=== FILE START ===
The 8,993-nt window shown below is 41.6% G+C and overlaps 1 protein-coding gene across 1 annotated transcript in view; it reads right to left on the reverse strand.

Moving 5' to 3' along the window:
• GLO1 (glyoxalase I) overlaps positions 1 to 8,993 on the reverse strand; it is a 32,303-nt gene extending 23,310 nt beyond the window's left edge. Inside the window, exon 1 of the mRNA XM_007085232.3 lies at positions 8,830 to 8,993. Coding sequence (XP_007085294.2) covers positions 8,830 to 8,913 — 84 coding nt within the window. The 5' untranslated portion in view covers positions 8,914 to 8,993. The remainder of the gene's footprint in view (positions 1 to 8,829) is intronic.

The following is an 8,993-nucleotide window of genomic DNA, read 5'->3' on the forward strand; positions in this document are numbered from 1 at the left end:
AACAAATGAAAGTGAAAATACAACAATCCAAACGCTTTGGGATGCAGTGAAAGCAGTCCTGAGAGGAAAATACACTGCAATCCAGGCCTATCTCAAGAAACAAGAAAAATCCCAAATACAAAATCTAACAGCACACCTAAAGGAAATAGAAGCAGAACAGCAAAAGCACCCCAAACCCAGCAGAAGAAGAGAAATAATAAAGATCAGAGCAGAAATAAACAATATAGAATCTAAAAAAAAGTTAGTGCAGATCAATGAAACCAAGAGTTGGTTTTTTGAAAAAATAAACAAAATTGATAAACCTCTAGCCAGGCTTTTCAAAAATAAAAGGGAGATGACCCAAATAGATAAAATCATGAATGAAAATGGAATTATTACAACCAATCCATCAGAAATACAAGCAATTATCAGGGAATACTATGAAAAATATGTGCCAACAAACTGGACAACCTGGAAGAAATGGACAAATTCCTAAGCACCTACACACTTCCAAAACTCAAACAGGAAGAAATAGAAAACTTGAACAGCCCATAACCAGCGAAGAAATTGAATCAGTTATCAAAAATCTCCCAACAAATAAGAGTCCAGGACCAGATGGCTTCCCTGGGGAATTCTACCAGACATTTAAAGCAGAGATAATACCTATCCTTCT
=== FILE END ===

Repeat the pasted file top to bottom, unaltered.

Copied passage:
The 8,993-nt window shown below is 41.6% G+C and overlaps 1 protein-coding gene across 1 annotated transcript in view; it reads right to left on the reverse strand.

Moving 5' to 3' along the window:
• GLO1 (glyoxalase I) overlaps positions 1 to 8,993 on the reverse strand; it is a 32,303-nt gene extending 23,310 nt beyond the window's left edge. Inside the window, exon 1 of the mRNA XM_007085232.3 lies at positions 8,830 to 8,993. Coding sequence (XP_007085294.2) covers positions 8,830 to 8,913 — 84 coding nt within the window. The 5' untranslated portion in view covers positions 8,914 to 8,993. The remainder of the gene's footprint in view (positions 1 to 8,829) is intronic.

The following is an 8,993-nucleotide window of genomic DNA, read 5'->3' on the forward strand; positions in this document are numbered from 1 at the left end:
AACAAATGAAAGTGAAAATACAACAATCCAAACGCTTTGGGATGCAGTGAAAGCAGTCCTGAGAGGAAAATACACTGCAATCCAGGCCTATCTCAAGAAACAAGAAAAATCCCAAATACAAAATCTAACAGCACACCTAAAGGAAATAGAAGCAGAACAGCAAAAGCACCCCAAACCCAGCAGAAGAAGAGAAATAATAAAGATCAGAGCAGAAATAAACAATATAGAATCTAAAAAAAAGTTAGTGCAGATCAATGAAACCAAGAGTTGGTTTTTTGAAAAAATAAACAAAATTGATAAACCTCTAGCCAGGCTTTTCAAAAATAAAAGGGAGATGACCCAAATAGATAAAATCATGAATGAAAATGGAATTATTACAACCAATCCATCAGAAATACAAGCAATTATCAGGGAATACTATGAAAAATATGTGCCAACAAACTGGACAACCTGGAAGAAATGGACAAATTCCTAAGCACCTACACACTTCCAAAACTCAAACAGGAAGAAATAGAAAACTTGAACAGCCCATAACCAGCGAAGAAATTGAATCAGTTATCAAAAATCTCCCAACAAATAAGAGTCCAGGACCAGATGGCTTCCCTGGGGAATTCTACCAGACATTTAAAGCAGAGATAATACCTATCCTTCT